Kevin Anderson, UK Marketing Director for Tunstall Healthcare, talks us through the use of connected care in hospitals to transform technology in the NHS and reduce bed blocking. 

Bed blocking – whereby patients remain in hospital despite not needing medical attention, taking up valuable bed spaces that could be required for urgent incoming patients – is on the rise. In September, over 144,000 days of care were lost in hospitals because patients could not be discharged to their homes or to another part of the health and social care system; this figure was 5,000 higher than the previous month and the outlook for winter looks similarly bleak, with many NHS Trusts fearing it’ll be more difficult than the last.

A major part of the problem is the ongoing social care crisis. While there has been significant investment in social care with over £240m pledged to offset the impending winter pressures, there remains a huge funding gap that means many Local Authorities are unable to provide adequate levels of support in their communities. This means that many patients, particularly older individuals, cannot be safely discharged from hospital even once their medical conditions have been managed, because of fears that they will be unsafe at home.

Keeping older patients in hospital beds for days on end not only puts those hospitals under huge additional strain, it also costs a great deal of money. Prolonged hospitals stays have been associated with an increased risk of hospital acquired infections and decreased mobility. What’s more it is also distressing and frustrating for the patients who would ultimately prefer to be at home. The answer has to be to improve support in those homes, so that medical staff can confidently discharge patients to recuperate independently and safely.

Tunstall believes that connected healthcare is the missing piece of this puzzle. A trend shared by the current health secretary Matt Hancock, who recently pledged an additional £487m to transform technology in the NHS to ultimately improve patient care.

There are various services that Tunstall offers to help alleviate the winter pressure. Connected care technology refers to alarms and sensors placed throughout the home to unobtrusively monitor residents’ movements following their discharge from hospital. These technologies – for example bed sensors, fire or flood alarms and door entry sensors – will immediately alert a response team in the event an individual appears to have fallen or significantly altered their normal behaviour patterns. This provides an additional layer of safeguarding and support, whilst still enabling individuals to lead independent lives at home.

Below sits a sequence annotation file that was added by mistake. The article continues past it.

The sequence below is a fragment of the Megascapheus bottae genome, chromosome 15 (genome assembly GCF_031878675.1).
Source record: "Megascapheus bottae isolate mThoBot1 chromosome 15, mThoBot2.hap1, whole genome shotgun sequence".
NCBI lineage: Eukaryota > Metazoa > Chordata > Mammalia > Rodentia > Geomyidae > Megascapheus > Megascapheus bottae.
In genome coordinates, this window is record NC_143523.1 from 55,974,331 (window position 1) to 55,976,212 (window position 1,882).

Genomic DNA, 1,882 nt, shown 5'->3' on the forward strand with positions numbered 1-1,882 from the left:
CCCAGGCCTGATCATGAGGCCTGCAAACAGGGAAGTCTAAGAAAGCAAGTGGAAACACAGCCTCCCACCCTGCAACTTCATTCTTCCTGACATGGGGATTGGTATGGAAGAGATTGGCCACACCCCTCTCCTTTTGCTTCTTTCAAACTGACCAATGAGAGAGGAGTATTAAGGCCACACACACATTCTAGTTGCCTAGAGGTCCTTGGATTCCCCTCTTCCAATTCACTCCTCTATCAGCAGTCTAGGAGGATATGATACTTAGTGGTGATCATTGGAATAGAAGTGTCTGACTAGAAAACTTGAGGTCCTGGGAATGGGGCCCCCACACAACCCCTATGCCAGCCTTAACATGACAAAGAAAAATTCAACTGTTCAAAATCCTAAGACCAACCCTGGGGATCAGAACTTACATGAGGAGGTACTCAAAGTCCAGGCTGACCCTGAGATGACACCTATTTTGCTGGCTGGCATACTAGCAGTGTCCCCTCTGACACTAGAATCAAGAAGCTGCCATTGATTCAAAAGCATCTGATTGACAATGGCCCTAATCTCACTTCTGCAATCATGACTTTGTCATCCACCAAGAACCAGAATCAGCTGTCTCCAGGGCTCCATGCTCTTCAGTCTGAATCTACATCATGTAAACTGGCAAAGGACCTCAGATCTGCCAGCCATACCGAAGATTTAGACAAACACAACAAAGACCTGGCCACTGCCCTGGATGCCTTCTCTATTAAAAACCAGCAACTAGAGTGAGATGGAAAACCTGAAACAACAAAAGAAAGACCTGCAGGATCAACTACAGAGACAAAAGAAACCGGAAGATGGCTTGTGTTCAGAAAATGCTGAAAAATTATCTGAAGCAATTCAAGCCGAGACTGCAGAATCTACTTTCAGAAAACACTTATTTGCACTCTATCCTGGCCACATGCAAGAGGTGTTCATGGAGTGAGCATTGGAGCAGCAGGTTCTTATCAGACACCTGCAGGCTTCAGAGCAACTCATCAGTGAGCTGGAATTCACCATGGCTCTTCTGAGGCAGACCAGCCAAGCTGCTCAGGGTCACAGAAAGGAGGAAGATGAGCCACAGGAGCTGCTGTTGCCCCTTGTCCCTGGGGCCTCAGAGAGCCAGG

Connected health technology enables the remote capture of patients’ vital signs and symptoms through, for example, identifying spikes in temperature or a decrease in oxygen saturation, that may indicate deterioration in health. This allows medical practitioners to monitor patients’ recovery remotely, and parameters can be set for automatic escalations if symptoms worsen.

Collectively, connected care and connected health technologies can make hospital visits for older patients less likely in the first place, because chronic conditions are better managed, and incidents in the home are responded to more efficiently. When hospital visits are necessary, those patients are more likely to be discharged quickly, drastically reducing the bed blocking phenomenon. It also goes some way to prevent unnecessary readmissions, ensuring those who return home clinically fit don’t ending up being readmitted very soon afterwards because of lack of support at home.

Of course, there is still a cost implication to deploying connected care and health technologies – but supporting older individuals to live in their own homes, or in sheltered or assisted living arrangements, is still far more cost-effective than full-time care homes. More importantly, the majority of individuals wish to remain living at home for as long as possible.

A joined-up, integrated approach to health and social care is crucial if both sectors are to face the challenges of a growing and ageing population and restricted government funding; connected health and care technologies are central to this.

We at Tunstall believe that technology-enabled care (TEC) is the answer to the age-old problems plaguing the NHS. Contact us if you would like more information on how our solutions can help safeguard and future-proof healthcare services.